I’ve never seen a love of rugby as essential to being a NZer – not liking Feijoas however is another matter – but it’s certainly a part of how I see myself. Looks like Wellington’s got a chance in the NPC (or whatever its become). Winning that’d help me.

  2. I am well over it (although I’m trying hard not to pick at the metaphorical scabs). But I have to say that Wellingtonians (I don’t know about the rest of the country) is having to deal with actual rain and wind and thunderstorms which don’t help ease “sadness” as much as sunshine.

  3. Hadyn,

    From my home office I just watch the planes coming into Wn Airport being buffeted around like, well, a pea in a ref’s whistle, and it cheers me up no end, because I’m not flying on them.

    Best comment, in a grim sort of way, from some Scots guy leaving the game, who called out to some NZers “belts and shoelaces, please!”

  4. Your comments are bang on, Robyn. As an Otago supporter from way back I’m pretty used to watching my team lose a tight game thanks to dubious refereeing & poor tactics in the final minutes, so I’m not too upset.

    Can we all agree to STFU about the RWC for 3 years? Please?

  5. Jo, I don’t quite understand it myself. Not only have I managed to write something about the rugby, but it’s been appreciated by blokes who care about the rugby. Um… help?

  6. Rowbins, as you know, I’m in the same boat as you, South Africa is just as obsessed and the only time I’ve ever been to a rugby game was in high school when we were forced to watch the 1st team play when we were in our first year.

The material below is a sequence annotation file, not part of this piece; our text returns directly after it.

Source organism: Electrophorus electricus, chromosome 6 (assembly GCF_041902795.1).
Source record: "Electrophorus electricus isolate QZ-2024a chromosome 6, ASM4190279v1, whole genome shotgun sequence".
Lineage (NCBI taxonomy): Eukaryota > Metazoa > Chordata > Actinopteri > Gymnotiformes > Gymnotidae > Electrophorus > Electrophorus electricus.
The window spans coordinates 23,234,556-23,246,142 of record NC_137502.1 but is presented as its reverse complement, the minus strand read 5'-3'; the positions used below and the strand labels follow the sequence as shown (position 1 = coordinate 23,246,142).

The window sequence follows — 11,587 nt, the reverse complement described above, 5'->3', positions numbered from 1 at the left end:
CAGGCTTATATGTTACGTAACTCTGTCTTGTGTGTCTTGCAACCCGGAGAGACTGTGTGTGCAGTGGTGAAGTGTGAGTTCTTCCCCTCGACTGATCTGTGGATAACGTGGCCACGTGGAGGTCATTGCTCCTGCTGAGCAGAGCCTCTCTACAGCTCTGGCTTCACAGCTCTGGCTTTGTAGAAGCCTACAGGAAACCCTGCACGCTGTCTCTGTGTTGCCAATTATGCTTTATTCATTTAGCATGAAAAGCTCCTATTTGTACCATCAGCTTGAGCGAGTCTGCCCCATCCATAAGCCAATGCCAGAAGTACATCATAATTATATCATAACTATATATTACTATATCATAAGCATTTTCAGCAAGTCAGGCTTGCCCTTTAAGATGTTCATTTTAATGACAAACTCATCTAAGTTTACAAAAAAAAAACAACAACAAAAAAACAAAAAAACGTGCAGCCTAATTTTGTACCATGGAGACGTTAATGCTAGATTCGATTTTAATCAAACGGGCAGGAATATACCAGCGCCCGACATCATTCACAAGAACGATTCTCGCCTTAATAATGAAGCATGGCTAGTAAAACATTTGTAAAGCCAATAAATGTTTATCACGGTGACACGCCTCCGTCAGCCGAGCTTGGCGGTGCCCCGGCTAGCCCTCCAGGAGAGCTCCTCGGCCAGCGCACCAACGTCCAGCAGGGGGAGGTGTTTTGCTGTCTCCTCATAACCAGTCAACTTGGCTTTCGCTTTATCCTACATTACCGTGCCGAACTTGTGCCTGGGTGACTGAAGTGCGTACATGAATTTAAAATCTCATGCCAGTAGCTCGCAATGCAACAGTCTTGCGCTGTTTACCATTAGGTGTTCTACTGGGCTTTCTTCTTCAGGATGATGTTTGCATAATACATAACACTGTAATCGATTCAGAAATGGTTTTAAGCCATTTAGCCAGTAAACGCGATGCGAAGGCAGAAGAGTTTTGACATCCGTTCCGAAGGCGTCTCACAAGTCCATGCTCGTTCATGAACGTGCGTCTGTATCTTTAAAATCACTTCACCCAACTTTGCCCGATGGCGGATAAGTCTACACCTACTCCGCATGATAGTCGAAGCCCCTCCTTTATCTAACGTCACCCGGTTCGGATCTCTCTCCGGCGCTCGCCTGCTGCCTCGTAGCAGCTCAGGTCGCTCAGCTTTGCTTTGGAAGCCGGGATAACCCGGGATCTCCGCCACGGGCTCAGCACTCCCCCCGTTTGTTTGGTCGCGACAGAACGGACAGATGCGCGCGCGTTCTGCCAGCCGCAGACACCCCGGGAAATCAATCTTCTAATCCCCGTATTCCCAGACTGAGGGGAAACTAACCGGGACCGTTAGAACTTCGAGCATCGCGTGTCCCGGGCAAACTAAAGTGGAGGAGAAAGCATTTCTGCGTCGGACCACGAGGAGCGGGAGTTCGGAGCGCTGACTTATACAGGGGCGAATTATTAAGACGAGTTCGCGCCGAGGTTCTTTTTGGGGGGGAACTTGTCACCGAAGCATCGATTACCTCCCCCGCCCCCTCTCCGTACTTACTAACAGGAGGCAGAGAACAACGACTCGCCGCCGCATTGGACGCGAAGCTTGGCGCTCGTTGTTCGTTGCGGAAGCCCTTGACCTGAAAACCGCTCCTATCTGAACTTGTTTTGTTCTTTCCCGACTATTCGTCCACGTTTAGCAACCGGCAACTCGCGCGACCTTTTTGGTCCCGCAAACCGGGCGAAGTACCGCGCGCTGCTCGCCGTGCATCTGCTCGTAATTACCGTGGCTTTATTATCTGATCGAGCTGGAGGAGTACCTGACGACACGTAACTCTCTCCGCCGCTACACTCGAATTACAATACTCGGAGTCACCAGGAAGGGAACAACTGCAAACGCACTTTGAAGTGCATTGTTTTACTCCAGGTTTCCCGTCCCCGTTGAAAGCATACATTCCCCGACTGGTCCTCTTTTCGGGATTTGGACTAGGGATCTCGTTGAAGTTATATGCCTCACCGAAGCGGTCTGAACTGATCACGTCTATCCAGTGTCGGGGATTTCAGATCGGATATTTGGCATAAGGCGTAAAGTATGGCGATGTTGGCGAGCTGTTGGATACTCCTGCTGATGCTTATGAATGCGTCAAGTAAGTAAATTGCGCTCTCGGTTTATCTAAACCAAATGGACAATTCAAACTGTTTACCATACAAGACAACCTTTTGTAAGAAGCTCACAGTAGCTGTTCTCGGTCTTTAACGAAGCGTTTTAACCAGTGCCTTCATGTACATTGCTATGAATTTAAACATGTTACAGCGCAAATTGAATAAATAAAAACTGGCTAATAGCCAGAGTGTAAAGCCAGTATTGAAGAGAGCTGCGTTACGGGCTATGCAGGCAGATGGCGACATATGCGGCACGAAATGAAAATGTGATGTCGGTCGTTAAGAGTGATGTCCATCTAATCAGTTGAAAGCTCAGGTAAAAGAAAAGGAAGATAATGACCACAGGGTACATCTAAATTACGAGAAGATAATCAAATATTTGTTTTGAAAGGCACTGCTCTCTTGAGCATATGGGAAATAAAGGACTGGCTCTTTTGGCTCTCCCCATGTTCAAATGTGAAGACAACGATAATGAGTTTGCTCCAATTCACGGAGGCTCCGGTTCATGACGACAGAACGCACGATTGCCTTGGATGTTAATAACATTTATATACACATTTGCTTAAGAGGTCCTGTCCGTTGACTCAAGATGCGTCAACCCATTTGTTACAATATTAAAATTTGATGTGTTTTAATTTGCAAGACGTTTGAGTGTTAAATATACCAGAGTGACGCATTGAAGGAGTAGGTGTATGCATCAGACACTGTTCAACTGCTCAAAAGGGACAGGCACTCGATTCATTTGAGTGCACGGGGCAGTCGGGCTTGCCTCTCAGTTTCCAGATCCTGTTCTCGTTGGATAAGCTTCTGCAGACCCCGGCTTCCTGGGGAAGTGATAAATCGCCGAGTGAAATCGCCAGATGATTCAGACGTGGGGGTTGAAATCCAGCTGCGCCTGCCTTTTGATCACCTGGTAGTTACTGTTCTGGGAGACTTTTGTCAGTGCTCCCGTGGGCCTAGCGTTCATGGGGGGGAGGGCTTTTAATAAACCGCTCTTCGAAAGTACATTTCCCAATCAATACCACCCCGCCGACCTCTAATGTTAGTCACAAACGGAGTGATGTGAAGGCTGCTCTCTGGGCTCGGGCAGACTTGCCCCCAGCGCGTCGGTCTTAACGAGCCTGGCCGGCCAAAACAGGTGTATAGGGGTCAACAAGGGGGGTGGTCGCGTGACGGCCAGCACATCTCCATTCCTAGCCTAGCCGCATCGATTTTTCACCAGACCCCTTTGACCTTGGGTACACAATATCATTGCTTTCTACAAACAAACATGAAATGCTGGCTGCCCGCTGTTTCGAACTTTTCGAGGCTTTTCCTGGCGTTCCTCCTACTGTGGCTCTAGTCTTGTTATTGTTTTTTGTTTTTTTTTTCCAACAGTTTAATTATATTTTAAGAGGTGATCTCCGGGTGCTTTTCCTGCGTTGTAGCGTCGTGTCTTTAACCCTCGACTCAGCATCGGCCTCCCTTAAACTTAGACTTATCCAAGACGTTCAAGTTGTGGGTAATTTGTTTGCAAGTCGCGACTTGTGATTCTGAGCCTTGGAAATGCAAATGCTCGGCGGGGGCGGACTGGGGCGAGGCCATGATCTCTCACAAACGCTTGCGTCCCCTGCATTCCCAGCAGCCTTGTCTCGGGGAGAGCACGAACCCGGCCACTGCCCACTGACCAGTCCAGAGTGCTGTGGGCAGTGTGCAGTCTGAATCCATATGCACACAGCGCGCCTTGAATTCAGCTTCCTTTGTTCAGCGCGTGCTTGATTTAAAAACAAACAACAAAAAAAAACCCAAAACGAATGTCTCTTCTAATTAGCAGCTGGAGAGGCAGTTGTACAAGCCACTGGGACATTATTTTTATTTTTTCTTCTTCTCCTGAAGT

But when the world cup comes round you can’t throw a stick without hitting someone discussing our chances and what we’re doing wrong (or even right sometimes).

    If it makes any of you NZr’s feel any better, when we speak about the All Blacks, it is in hushed tones and we look around nervously in case Jona Lomu happens to be around the corner listening. I get the sense that we’re all pretty relieved that we’re not going to have to face you guys now that you’ve been knocked out.

    Well played. Better luck next time.

  7. After 1997, I never assume the AB’s will win a game, so it was no surprise that they didn’t, sure I was disappointed, but got over it after 5 minutes. Yes the ref had a part to play, but he didn’t drop the ball, twice, while camped on the French try line.

    Why is the WWE trophy so important? Because it’s the last word, just like any “world” title. (Soccer, Baseball, tiddly winks). Before then no one could say “we’re the best”, everyone was only as good as their last win. Now you get to be called the “World Champion Rugby Team” for the next four years, every time you play someone, even if you lose, you are still the champ until the next cup. Same as being an Olympic Champion.

  8. I saw Lomu in Moore Wilson’s a while back. He didn’t look so impressive! I said to my wife “He’s not so big, I reckon I could take him”

    I suppose he might have been a bit bigger from less than 50 metres away.